Reporting in the latest Angewandte Chemie, Julia Laskin and Peng Wang, physical chemists at the Department of Energy’s Pacific Northwest National Laboratory, describe a new technique, dubbed “soft landing’, to create thin films made of stable and very regular peptide helices deposited on a specially prepared surface. Their technique can result in a new generation of electronic devices, including new diagnostic labs-on-chip.
Pacific Northwest National Laboratory released the following explanation:
Researchers have been trying to make thin films of helical peptides for many years. Because the peptides line up in an orderly fashion, the overall chemical nature of the thin films make them useful for a variety of technological applications. They can be modified with light sensitive molecules and turned into components of solar cells; or designed to change shape when a current is applied for molecular electronics. Also, the helices themselves can be used to elicit cues about how proteins function.
After making the thin films out of generic peptides previously, Laskin and Wang wanted to use this method to make a film out of helical peptides, and compare it with a more common method called electrospray.
To do so, Laskin and Wang began with peptides made almost entirely of the amino acid alanine. Due to alanine’s chemical nature, long chains of it naturally form so-called α helices. The researchers ended the alanine chain with the amino acid lysine, which stabilizes the helix and allows the coiled chain to be chemically attached to the surface.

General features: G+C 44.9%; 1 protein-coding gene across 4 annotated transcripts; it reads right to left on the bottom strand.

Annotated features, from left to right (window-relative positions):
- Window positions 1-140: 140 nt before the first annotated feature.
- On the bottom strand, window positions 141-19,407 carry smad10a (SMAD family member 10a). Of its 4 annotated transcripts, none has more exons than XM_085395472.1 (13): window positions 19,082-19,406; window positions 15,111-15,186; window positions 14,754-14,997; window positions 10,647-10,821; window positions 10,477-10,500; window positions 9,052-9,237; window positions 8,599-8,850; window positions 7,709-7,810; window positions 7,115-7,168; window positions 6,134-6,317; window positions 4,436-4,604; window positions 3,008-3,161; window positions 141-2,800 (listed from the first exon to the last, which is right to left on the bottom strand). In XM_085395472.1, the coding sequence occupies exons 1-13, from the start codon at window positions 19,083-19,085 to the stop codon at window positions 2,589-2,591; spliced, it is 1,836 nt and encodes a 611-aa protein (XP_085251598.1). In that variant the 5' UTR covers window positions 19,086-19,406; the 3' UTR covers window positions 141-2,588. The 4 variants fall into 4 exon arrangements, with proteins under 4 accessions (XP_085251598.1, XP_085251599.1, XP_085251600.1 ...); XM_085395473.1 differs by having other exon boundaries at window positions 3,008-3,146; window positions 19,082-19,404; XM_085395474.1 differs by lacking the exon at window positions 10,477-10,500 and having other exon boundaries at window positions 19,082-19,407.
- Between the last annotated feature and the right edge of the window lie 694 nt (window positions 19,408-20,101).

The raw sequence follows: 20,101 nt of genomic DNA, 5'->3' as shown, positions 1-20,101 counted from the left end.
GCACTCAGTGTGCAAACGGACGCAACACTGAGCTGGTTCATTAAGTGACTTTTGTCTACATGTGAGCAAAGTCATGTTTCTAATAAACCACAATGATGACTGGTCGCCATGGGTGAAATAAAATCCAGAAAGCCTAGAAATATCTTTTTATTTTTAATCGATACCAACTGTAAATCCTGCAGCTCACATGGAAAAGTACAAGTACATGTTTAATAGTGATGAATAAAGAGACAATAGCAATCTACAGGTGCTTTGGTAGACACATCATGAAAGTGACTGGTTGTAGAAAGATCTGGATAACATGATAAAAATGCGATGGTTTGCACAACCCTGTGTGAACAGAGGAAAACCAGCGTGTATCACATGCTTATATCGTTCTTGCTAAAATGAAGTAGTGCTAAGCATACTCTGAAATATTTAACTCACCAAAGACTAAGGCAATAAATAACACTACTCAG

Working with a specially designed mass-selected ion deposition instrument at EMSL, DOE’s Environmental Molecular Sciences Laboratory on the PNNL campus, they deposited the peptides on the support layer in one of two ways, starting either from a liquid form for electrospray or from a gaseous mixture for soft-landing. In each case, the chemists began with the peptides (either in liquid or gas), zapped them to give them a slight electrical charge and blew them onto the surface.
When the chemists examined the peptide shapes in the solution and the resulting thin film, they found, unexpectedly, that most of the peptides failed to form helices. Instead, the majority of peptides took on a flat shape known as a β sheet. The dearth of helices in liquid form surprised the researchers.
When the researchers next used soft-landing to form thin layers, they didn’t know if the peptides would form helices before landing on the surface. "Because we were starting from something that wasn’t α-helical in solution, we were a little pessimistic whether it would work at all," Wang said.
But work it did. Depositing the peptides with soft-landing, the chemists found that nearly all of them alighted as helices. In addition, they could chemically connect the helices to the surface using a related technique called reactive-landing. When the chemists treated the thin layer with sound waves to test how easily the peptides fell off or changed shape, they found that some loosely bound peptides fell off, but those remaining retained their helical forms.
"They formed a nicely organized, beautiful layer," says Wang.
Next, the team would like to create thin peptide layers using different support surfaces and a different mix of peptide shapes, to learn how to control the design of the thin films precisely.
Full story: Chemists make beds with soft landings…